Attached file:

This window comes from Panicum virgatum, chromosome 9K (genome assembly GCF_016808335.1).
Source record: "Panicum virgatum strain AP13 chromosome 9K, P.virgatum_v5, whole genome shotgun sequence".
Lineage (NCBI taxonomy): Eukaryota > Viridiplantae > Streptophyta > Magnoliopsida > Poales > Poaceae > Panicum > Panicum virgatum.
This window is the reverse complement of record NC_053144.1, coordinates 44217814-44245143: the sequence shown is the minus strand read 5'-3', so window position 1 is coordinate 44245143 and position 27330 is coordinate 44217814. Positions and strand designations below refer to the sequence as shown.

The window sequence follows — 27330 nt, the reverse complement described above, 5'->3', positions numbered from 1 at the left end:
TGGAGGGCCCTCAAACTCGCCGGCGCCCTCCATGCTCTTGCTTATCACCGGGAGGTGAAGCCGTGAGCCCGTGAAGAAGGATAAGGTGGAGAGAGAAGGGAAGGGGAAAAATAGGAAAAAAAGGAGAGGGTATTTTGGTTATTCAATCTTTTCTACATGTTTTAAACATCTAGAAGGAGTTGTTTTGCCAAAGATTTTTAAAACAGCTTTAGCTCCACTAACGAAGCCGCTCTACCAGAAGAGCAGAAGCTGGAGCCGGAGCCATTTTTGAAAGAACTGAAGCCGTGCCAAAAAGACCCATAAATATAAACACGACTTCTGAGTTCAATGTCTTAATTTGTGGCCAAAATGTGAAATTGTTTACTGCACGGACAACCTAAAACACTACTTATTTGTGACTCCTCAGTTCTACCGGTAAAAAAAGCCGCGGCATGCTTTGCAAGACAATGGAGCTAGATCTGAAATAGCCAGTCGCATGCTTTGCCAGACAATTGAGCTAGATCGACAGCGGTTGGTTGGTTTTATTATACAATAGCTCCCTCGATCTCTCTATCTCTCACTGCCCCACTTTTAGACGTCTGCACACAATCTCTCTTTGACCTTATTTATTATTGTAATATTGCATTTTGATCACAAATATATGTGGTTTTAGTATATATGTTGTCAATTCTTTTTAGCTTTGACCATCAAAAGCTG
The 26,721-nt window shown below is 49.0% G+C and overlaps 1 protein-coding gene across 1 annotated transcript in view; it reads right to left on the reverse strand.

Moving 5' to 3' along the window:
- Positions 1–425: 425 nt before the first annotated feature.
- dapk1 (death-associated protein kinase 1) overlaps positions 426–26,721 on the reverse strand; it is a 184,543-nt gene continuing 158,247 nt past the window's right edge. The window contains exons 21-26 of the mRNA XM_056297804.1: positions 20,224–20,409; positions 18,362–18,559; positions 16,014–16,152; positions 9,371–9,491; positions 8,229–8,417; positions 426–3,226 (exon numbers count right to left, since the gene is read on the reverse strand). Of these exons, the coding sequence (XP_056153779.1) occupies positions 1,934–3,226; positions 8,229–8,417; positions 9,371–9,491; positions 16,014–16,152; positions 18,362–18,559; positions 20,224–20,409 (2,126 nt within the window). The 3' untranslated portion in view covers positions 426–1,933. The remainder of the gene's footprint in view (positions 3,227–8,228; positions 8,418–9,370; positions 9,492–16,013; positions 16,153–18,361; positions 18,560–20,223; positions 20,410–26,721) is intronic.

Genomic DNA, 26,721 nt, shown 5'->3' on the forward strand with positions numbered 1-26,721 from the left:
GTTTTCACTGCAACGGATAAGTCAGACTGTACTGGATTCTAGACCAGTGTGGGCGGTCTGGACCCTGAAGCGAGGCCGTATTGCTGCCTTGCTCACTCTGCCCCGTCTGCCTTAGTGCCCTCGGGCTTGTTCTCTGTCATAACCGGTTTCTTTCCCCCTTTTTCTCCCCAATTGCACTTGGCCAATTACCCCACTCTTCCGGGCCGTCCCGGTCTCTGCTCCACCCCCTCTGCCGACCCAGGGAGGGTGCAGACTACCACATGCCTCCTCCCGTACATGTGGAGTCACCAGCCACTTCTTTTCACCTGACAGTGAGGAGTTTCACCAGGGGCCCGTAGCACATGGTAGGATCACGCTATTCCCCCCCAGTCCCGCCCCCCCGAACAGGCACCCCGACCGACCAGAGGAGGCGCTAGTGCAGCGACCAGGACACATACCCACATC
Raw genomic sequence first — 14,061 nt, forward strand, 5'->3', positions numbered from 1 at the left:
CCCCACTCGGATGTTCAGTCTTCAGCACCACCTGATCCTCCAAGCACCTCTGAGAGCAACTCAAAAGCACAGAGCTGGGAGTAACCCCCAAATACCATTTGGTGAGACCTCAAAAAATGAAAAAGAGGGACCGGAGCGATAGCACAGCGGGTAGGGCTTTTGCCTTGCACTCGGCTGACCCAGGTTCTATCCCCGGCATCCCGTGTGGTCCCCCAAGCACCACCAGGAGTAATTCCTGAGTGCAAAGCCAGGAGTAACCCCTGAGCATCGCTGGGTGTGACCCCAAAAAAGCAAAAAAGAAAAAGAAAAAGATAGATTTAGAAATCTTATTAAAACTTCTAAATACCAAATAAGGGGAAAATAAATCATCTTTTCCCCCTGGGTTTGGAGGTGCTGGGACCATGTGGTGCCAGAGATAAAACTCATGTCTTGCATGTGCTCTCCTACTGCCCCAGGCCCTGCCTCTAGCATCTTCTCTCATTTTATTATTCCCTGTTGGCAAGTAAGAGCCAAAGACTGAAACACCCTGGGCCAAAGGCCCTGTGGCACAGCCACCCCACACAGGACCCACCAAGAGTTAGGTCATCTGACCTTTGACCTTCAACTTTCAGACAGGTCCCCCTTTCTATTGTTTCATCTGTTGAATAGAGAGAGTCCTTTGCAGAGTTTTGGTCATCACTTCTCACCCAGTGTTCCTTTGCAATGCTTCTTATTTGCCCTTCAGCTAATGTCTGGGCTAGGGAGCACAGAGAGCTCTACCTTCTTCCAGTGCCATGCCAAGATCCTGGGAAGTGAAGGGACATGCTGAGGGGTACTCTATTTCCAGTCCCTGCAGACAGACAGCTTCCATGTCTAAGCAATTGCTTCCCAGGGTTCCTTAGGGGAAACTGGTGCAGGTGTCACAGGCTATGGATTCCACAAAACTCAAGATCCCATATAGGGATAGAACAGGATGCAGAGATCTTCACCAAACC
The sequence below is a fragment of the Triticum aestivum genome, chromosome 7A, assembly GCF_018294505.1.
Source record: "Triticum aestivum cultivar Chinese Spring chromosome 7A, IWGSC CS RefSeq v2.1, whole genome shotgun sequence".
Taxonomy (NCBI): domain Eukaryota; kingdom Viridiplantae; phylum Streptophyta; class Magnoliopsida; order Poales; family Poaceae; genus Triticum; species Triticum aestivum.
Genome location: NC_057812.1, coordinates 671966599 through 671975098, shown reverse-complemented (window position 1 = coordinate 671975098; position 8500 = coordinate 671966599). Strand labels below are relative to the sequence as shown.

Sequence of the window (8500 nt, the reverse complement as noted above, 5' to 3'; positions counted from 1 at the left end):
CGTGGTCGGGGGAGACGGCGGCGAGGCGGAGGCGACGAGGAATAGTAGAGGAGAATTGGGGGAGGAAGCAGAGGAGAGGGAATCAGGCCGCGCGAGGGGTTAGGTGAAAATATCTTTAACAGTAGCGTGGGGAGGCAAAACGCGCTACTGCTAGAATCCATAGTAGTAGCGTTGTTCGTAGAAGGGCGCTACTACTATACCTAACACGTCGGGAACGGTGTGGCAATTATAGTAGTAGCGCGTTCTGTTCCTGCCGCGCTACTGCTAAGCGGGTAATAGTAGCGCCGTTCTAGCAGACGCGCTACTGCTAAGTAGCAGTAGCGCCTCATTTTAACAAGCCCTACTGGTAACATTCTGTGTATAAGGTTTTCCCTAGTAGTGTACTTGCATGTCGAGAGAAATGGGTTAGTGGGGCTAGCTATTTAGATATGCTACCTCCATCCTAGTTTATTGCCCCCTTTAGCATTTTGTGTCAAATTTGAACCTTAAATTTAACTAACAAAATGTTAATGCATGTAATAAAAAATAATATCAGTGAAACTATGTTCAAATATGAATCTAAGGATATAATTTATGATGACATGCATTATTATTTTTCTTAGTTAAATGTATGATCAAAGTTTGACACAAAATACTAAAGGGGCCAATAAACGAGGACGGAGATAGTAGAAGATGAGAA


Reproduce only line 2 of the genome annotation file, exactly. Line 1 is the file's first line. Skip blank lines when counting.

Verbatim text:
Source record: "Panicum virgatum strain AP13 chromosome 9K, P.virgatum_v5, whole genome shotgun sequence".